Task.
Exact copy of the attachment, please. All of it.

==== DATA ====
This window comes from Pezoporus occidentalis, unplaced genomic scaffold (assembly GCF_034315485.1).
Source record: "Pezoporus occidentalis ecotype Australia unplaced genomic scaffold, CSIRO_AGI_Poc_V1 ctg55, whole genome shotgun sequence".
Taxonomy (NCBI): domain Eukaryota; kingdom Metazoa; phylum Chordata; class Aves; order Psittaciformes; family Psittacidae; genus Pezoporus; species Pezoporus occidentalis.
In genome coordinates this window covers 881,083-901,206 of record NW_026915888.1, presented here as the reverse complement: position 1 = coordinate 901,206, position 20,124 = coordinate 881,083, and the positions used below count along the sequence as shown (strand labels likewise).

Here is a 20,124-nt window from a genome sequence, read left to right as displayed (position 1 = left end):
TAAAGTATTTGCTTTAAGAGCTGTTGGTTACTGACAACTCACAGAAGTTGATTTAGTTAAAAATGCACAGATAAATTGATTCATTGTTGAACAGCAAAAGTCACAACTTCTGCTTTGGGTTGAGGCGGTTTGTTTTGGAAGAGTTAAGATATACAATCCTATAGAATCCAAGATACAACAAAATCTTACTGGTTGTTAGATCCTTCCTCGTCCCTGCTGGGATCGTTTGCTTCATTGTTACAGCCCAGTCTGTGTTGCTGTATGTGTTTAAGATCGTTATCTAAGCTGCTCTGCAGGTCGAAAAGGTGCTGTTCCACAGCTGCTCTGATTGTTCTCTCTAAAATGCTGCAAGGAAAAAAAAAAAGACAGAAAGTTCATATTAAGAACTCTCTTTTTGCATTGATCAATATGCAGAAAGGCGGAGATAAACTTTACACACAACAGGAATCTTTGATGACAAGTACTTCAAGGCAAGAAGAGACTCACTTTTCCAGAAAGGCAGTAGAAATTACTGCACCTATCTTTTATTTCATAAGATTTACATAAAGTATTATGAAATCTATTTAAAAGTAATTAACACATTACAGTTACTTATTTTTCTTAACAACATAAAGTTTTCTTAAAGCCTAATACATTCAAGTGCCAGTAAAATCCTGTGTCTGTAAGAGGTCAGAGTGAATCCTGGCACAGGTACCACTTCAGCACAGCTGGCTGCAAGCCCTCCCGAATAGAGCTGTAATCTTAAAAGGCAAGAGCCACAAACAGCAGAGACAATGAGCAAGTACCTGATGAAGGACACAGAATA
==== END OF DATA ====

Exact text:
This window comes from Pezoporus occidentalis, unplaced genomic scaffold (assembly GCF_034315485.1).
Source record: "Pezoporus occidentalis ecotype Australia unplaced genomic scaffold, CSIRO_AGI_Poc_V1 ctg55, whole genome shotgun sequence".
Taxonomy (NCBI): domain Eukaryota; kingdom Metazoa; phylum Chordata; class Aves; order Psittaciformes; family Psittacidae; genus Pezoporus; species Pezoporus occidentalis.
In genome coordinates this window covers 881,083-901,206 of record NW_026915888.1, presented here as the reverse complement: position 1 = coordinate 901,206, position 20,124 = coordinate 881,083, and the positions used below count along the sequence as shown (strand labels likewise).

Here is a 20,124-nt window from a genome sequence, read left to right as displayed (position 1 = left end):
TAAAGTATTTGCTTTAAGAGCTGTTGGTTACTGACAACTCACAGAAGTTGATTTAGTTAAAAATGCACAGATAAATTGATTCATTGTTGAACAGCAAAAGTCACAACTTCTGCTTTGGGTTGAGGCGGTTTGTTTTGGAAGAGTTAAGATATACAATCCTATAGAATCCAAGATACAACAAAATCTTACTGGTTGTTAGATCCTTCCTCGTCCCTGCTGGGATCGTTTGCTTCATTGTTACAGCCCAGTCTGTGTTGCTGTATGTGTTTAAGATCGTTATCTAAGCTGCTCTGCAGGTCGAAAAGGTGCTGTTCCACAGCTGCTCTGATTGTTCTCTCTAAAATGCTGCAAGGAAAAAAAAAAAGACAGAAAGTTCATATTAAGAACTCTCTTTTTGCATTGATCAATATGCAGAAAGGCGGAGATAAACTTTACACACAACAGGAATCTTTGATGACAAGTACTTCAAGGCAAGAAGAGACTCACTTTTCCAGAAAGGCAGTAGAAATTACTGCACCTATCTTTTATTTCATAAGATTTACATAAAGTATTATGAAATCTATTTAAAAGTAATTAACACATTACAGTTACTTATTTTTCTTAACAACATAAAGTTTTCTTAAAGCCTAATACATTCAAGTGCCAGTAAAATCCTGTGTCTGTAAGAGGTCAGAGTGAATCCTGGCACAGGTACCACTTCAGCACAGCTGGCTGCAAGCCCTCCCGAATAGAGCTGTAATCTTAAAAGGCAAGAGCCACAAACAGCAGAGACAATGAGCAAGTACCTGATGAAGGACACAGAATA